Where you live, there was once an ancient forest. Just a few hundred years ago, the entire Eastern U.S. was blanketed by towering trees and old-growth forests.
Then, in just a century or so, we cut down nearly all of them. Today, less than 0.1 percent of old-growth forests remain. And nearly all of them are found on public lands.
These last scraps of beautiful ancient forest are almost completely unprotected. National forests—where most of the remaining mature and old-growth forests are found—have no permanent protections from logging. After enormous public outcry, the Forest Service is taking public comments now on how they should manage our old forests. Your voice is critical.
Ancient forests on the chopping block
In the Pisgah-Nantahala National Forest, pockets of old-growth forest persist in deep coves and on steep slopes. Many of these last remaining ancient forests are specifically targeted for logging in the new Pisgah-Nantahala Forest Plan released earlier this year.
One such timber sale will bring bulldozers to the headwaters of the Chattooga River, a Wild and Scenic River and beloved whitewater paddling and fly-fishing destination. The Southside logging project will clearcut a known, inventoried old-growth forest in the Chattooga River watershed.
Public comments have flooded the Forest Service opposing the Southside logging project. The Forest Service has acknowledged that this forest is rare old growth, yet it is still barreling forward. An iconic river will be degraded, and an ancient forest will be lost.
Often, the Forest Service disguises their logging of mature and old-growth forests by using misleading and deceitful language. In the Pisgah-Nantahala National Forest, they have created a so-called “old-growth forest network.” However, this network consists mostly of young, recently cut forests. Meanwhile, most of the actual old-growth forests are targeted for logging.
The Forest Service is quadrupling logging in the Pisgah-Nantahala National Forest, and it is ramping up logging across the country.
Why old-growth matters to you
Mature and old-growth forests save money and lives. They are our best natural defense against climate change. Mature and old-growth forests absorb 13% of our nation’s annual carbon emissions. They also are natural air conditioners, cooling and purifying the air that we breathe.
Mature and old-growth forests shelter an astonishing diversity of plants and animals. Southern Appalachian forests are some of the most biologically diverse in the temperate world. These forests are a global hotspot for salamanders, fish, mussels, and crayfish, and they shelter many rare and endangered plants.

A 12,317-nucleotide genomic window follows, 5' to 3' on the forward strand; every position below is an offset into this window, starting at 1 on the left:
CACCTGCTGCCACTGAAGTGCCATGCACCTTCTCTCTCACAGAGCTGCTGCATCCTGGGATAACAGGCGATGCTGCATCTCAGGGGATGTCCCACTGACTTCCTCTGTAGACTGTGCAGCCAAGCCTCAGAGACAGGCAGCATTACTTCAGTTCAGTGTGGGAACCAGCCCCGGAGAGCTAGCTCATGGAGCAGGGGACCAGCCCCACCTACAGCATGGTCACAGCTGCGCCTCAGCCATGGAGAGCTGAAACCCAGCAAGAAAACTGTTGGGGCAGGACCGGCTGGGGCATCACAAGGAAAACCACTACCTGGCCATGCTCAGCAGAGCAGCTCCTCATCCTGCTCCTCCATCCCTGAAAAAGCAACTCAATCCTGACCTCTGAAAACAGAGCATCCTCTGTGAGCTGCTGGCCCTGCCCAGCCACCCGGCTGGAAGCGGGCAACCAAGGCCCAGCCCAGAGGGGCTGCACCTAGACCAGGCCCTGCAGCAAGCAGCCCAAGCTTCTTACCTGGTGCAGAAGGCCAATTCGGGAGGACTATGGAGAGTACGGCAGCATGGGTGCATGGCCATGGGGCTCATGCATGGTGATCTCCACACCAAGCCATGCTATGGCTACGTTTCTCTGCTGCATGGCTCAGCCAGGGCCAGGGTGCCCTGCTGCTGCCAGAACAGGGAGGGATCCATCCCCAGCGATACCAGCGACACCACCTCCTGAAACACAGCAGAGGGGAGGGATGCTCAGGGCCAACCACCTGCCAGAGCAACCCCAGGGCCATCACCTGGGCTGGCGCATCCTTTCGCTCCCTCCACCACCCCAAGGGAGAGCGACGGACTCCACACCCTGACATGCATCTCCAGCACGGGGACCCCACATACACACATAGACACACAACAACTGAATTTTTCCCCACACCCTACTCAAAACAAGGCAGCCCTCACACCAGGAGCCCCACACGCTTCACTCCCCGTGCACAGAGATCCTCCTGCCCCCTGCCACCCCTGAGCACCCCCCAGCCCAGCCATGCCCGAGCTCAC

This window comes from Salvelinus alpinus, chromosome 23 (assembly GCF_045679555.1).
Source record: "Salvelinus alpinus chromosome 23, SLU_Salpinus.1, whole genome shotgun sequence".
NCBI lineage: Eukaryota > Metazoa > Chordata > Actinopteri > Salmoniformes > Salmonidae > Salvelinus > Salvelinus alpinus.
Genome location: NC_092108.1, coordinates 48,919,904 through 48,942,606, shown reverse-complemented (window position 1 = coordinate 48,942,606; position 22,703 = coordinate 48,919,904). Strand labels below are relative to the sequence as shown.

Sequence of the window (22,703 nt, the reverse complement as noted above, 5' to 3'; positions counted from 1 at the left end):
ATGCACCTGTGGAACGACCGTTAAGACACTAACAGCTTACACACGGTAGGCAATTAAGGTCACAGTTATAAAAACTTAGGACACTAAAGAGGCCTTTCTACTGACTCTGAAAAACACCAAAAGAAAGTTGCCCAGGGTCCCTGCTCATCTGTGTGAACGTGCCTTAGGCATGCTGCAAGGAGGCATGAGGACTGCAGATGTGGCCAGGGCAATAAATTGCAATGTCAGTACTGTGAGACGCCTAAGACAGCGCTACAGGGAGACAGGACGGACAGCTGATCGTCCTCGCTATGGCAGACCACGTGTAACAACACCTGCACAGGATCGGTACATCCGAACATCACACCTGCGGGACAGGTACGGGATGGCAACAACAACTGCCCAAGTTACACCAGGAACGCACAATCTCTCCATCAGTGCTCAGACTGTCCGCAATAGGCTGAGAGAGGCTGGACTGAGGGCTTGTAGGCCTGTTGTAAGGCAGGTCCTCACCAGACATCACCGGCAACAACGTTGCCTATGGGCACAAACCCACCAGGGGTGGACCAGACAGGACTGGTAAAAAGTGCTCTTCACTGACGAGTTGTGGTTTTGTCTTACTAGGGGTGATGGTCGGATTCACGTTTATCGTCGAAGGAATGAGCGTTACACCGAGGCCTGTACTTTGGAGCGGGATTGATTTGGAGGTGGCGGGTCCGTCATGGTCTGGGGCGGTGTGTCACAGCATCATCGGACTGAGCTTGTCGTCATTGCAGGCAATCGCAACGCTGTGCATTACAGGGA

They also protect drinking water for millions of Americans. Most drinking water supplies in the Eastern U.S. are protected by mature and old-growth forests on national forestlands.
And old growth forests protect us from wildfire. Lush, humid old-growth forests with thick-barked trees are the least likely to burn, and their thick soils hold moisture like a sponge. Recently logged forests have much more flammable undergrowth and are drier and windier, allowing wildfire to spread more quickly.
Old-growth forests are often popular recreation destinations, too. The proposed Craggy National Scenic Area in North Carolina is home to world-class trout streams, trails (including North Carolina’s state footpath), tumbling waterfalls—and 4,000 acres of old-growth forests.
Public vs. private
Old-growth forests are oases for recreation, clean water, and wildlife. But these same forests are also targeted by the Forest Service for clearcuts. Even though national forests are publicly owned by all American taxpayers, the Forest Service routinely allows private companies and organizations to clearcut our old-growth forests for private profit.
Of course, we need wood and other forest products—and privately owned forests already provide most of them. Private forests provide 96 percent of all forest products in the U.S. We don’t need industrial logging on national forests, which make up less than two percent of lands in the Eastern U.S. but contain nearly all the old-growth forests.
Meanwhile, logging on national forests costs taxpayers billions. Logging projects operate at a net loss of $1 billion to taxpayers each year. And that doesn’t include the cost of polluted drinking water, decades of repeated pesticide applications and their downstream impacts, proliferation of invasive species, carbon loss, biodiversity loss, recreational impacts, and streams clogged with sediment.
There are plenty of private lands for logging. We don’t need to log the mature and old-growth forests on national forestlands. These should be a natural heritage for all Americans—including future generations—to enjoy.
A once-in-a-generation opportunity
Finally, here is some good news: The Biden administration recently completed an inventory of all the mature and old-growth forests in national forests. They found more than 24 million acres of old growth and 65 million acres of mature forests nationwide. Definitions vary by region and forest type, but mature forests are generally around 70-80 years old, and old-growth forests are typically at least 100 years old.
Now, the administration has issued a notice for a possible rule to permanently protect these mature and old growth forests.
“This is a once-in-a-generation opportunity to protect the most ancient and biologically diverse forests in the country,” says Hannah Furgiuele, program director of Forest Keeper. “But it will require a deluge of public support. These forests belong to all of us.”
Public comments are critical. You can submit comments until July 20. Tell the Forest Service that you want a rule to permanently protect mature and old-growth forests on national forestlands. They are worth far more standing than cut down.
Cover photo: Josh Kelly stands in an old-growth forest targeted for logging in the Nantahala National Forest, N.C. Photo by Will Harlan.